5 Tips for Finding and Working With a Mentor
Created August 10, 2017 by AAMC Staff
Do you know anyone who raves about their mentor? A mentor can offer you expertise and motivation as you work toward your goal of entering medical school and becoming a doctor. A medical student, professor, physician, or anyone with experience and knowledge in the medical field who is able listen, relate, and help invest in your future can be a mentor. For example, finding a mentor who is a physician can provide you with the perspective of someone currently in the profession. Whereas a medical student can give you the first hand perspective of someone who has recently gone through the application process and is currently working toward their degree.
Here are five tips for finding a mentor who will help you be successful:
Look for role models. A mentor is often someone who has a career you hope to emulate. For example, seek out a professor with a research project in an area you’re interested in or a physician you admire and would like to learn from. Let your pre-health advisor know that you’re trying to find a mentor and see if they have any recommendations.
Build relationships. As you shadow, volunteer, or work in a medical setting, you’ll likely come across physicians who have the potential to become your mentor. Take initiative and ask for extra responsibilities that will allow them to get to know you better. You can also express your interest in their work and ask if they’d be willing to have lunch or get coffee with you. It takes time to create connections and physicians have incredibly busy schedules, so don’t be discouraged if it doesn’t happen immediately.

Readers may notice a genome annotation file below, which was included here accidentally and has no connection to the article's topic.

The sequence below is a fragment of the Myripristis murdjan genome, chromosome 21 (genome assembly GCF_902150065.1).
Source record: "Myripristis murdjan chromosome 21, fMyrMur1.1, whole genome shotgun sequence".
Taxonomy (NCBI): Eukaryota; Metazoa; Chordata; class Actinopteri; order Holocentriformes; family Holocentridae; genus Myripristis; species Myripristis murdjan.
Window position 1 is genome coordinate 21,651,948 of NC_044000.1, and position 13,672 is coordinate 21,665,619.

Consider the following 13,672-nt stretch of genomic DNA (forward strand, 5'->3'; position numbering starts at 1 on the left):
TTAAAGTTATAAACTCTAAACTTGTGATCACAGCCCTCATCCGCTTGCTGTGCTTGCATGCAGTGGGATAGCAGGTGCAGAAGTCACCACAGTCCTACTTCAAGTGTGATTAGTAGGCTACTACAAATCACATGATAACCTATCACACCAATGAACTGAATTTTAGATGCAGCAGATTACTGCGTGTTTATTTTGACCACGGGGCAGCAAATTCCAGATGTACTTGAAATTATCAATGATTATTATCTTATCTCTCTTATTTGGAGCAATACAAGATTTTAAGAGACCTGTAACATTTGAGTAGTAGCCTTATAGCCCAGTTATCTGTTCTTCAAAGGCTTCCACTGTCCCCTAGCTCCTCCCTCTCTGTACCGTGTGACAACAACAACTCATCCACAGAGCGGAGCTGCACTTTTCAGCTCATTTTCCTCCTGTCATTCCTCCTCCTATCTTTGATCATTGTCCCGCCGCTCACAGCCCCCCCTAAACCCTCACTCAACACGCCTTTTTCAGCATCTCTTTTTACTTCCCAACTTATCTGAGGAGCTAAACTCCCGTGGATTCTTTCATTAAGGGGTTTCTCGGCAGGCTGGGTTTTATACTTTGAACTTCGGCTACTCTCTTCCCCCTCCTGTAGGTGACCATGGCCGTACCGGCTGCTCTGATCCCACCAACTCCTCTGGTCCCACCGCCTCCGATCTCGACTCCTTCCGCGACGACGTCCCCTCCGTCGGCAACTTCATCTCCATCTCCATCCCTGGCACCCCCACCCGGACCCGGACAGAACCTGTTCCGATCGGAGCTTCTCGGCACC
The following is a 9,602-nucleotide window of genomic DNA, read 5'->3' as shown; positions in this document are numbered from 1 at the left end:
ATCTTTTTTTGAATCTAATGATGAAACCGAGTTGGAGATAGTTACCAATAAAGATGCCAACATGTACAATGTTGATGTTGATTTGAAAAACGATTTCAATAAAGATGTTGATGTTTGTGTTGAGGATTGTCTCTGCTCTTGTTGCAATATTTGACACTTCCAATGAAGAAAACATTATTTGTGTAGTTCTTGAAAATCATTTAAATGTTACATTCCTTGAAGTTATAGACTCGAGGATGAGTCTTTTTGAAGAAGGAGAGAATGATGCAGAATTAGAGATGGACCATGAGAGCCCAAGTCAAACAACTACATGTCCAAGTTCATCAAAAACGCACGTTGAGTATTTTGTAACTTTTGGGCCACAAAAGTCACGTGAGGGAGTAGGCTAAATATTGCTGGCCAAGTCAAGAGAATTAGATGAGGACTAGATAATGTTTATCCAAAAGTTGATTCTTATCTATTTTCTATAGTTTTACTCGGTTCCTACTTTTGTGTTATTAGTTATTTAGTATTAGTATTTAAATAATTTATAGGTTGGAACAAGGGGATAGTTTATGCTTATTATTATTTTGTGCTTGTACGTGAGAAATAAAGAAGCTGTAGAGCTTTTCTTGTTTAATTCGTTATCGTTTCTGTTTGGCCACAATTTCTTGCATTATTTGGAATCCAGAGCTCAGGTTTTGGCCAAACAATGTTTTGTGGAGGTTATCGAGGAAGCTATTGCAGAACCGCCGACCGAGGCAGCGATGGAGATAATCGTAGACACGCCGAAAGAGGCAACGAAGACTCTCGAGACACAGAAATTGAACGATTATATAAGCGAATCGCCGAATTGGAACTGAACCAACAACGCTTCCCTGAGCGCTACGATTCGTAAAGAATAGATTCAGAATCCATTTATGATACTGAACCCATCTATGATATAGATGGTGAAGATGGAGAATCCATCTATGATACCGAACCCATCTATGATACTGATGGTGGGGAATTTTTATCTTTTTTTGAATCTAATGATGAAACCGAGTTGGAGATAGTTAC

Ask the right questions. Learn about your mentor’s path to medicine, what their challenges were and what they learned. Don’t ask questions that you can easily find the answers to online or from your pre-health advisor. It’s a good idea to come with prepared questions, especially if there is something that you are trying to make a decision about. A mentor can offer advice, guidance, and encouragement, but don’t expect them to do all of the work for you.
Be open. Different mentors may offer different things. Some may be good at helping you network and find new opportunities. Others may challenge you to think differently or give you a nudge you don’t realize you need. It’s good to have multiple mentors with different strengths and points of view.
· Maintain the connection. Mentors continue to be important as you enter medical school and start thinking about your specialty choice and applying to residency. You’ll likely find new mentors along the way, but it can be beneficial to keep in touch with your early mentors as you progress through medical school.
In a few years, you may be a mentor for a pre-med undergrad at your alma maters!